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Robyn 4th Nov 2018 Healthy Ageing Advocate
Would anybody have any suggestions please.
In our residential aged care home we have an elderly resident who has some memory loss issues. Her husband does also and they stay together in everything they do. They have been placed with us permanently. She has a loud voice and her voice carries a big distance (saying all day that they "are leaving today as her legs are better now"). This is upsetting other residents. They are from Serbia and are fairly new to living in a residential home. They have both been very community minded and actively participated in the one and only Serbian club in our region. Also went to the club for lunch once a week. She is active and willing to help out eg 'wash dishes', also pushes a resident back to his room in his wheelchair after the resident has gone out for his cigarette.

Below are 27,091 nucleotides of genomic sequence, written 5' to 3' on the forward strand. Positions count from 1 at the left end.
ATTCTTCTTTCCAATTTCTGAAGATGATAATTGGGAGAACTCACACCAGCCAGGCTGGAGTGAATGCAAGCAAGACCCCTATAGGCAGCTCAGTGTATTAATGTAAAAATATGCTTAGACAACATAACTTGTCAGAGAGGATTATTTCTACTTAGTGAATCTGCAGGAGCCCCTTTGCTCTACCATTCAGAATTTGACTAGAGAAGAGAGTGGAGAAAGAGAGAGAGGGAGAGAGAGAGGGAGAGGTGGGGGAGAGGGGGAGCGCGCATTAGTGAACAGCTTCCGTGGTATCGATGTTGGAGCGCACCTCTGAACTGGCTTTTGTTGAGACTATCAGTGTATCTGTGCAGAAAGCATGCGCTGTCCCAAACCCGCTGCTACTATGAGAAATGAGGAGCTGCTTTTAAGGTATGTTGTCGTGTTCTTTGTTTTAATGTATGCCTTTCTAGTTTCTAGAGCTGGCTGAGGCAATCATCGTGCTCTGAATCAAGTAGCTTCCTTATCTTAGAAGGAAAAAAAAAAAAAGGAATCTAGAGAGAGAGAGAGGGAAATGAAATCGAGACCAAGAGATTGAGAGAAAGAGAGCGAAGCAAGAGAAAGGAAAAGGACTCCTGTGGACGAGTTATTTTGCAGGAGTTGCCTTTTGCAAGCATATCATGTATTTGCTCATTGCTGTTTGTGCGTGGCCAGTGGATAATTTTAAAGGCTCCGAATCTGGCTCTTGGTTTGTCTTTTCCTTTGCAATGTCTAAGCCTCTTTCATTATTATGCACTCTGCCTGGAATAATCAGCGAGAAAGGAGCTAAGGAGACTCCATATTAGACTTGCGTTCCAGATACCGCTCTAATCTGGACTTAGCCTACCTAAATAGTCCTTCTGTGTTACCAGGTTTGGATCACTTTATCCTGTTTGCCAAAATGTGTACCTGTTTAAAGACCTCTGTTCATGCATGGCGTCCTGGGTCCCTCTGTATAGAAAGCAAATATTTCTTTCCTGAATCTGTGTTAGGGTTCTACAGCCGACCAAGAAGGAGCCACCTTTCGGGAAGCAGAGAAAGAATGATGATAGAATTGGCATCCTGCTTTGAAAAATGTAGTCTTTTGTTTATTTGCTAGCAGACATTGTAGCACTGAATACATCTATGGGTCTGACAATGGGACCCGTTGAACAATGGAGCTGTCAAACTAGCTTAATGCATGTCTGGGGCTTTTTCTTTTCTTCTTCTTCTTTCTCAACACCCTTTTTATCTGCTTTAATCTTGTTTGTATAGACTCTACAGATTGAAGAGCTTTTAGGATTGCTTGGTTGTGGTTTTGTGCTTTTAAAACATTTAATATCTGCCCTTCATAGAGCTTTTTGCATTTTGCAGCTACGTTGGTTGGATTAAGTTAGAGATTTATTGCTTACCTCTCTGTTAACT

Their financial situation is not good - in the hands of the governments guardianship board presently - which can take some time. (essentially this means that there is no money available at present). Going to their Serbian club and such is not an option. She is not accepting the statement that this is now their new home because of her cognitive ability.

Any suggestions please. I am the only lifestyle staff member - on limited hours. Also - limited volunteer support as yet.
Thank you all, I'm sure there are some solutions!
Wendy 6th Nov 2018 Recreation therapist
Hi Robyn
Giving her tasks is a wonderful way to help her develop a routine and feel more "at home" and connected to the facility. Meaning and purpose is important whether fully cognitive or living with dementia.

Presuming they speak more in Serbian, I would suggest putting a nice sign in their language in their rooms or on their door saying "This is my home" or "This is (whatever their names are)'s home" - perhaps with a photo of them on it to help support memory in relation to the concept of home.